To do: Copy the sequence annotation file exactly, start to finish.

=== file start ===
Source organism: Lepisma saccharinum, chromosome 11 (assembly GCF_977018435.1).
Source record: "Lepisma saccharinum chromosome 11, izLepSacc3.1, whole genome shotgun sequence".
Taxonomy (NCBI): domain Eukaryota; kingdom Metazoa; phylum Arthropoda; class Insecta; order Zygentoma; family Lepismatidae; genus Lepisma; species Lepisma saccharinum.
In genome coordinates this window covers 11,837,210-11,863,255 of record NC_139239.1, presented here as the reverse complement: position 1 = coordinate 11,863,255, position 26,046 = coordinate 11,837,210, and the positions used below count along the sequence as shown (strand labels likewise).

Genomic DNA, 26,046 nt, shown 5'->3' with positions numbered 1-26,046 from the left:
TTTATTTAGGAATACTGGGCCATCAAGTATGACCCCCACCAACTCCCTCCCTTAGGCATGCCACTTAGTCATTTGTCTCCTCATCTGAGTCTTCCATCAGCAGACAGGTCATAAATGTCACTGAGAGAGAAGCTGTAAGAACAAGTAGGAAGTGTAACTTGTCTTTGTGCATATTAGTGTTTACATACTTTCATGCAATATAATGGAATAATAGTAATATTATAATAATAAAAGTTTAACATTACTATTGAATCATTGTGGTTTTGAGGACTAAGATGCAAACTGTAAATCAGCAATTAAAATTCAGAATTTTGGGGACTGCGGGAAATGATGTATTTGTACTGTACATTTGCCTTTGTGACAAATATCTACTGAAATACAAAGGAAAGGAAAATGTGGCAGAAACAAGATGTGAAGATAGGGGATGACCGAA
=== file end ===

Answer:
Source organism: Lepisma saccharinum, chromosome 11 (assembly GCF_977018435.1).
Source record: "Lepisma saccharinum chromosome 11, izLepSacc3.1, whole genome shotgun sequence".
Taxonomy (NCBI): domain Eukaryota; kingdom Metazoa; phylum Arthropoda; class Insecta; order Zygentoma; family Lepismatidae; genus Lepisma; species Lepisma saccharinum.
In genome coordinates this window covers 11,837,210-11,863,255 of record NC_139239.1, presented here as the reverse complement: position 1 = coordinate 11,863,255, position 26,046 = coordinate 11,837,210, and the positions used below count along the sequence as shown (strand labels likewise).

Genomic DNA, 26,046 nt, shown 5'->3' with positions numbered 1-26,046 from the left:
TTTATTTAGGAATACTGGGCCATCAAGTATGACCCCCACCAACTCCCTCCCTTAGGCATGCCACTTAGTCATTTGTCTCCTCATCTGAGTCTTCCATCAGCAGACAGGTCATAAATGTCACTGAGAGAGAAGCTGTAAGAACAAGTAGGAAGTGTAACTTGTCTTTGTGCATATTAGTGTTTACATACTTTCATGCAATATAATGGAATAATAGTAATATTATAATAATAAAAGTTTAACATTACTATTGAATCATTGTGGTTTTGAGGACTAAGATGCAAACTGTAAATCAGCAATTAAAATTCAGAATTTTGGGGACTGCGGGAAATGATGTATTTGTACTGTACATTTGCCTTTGTGACAAATATCTACTGAAATACAAAGGAAAGGAAAATGTGGCAGAAACAAGATGTGAAGATAGGGGATGACCGAA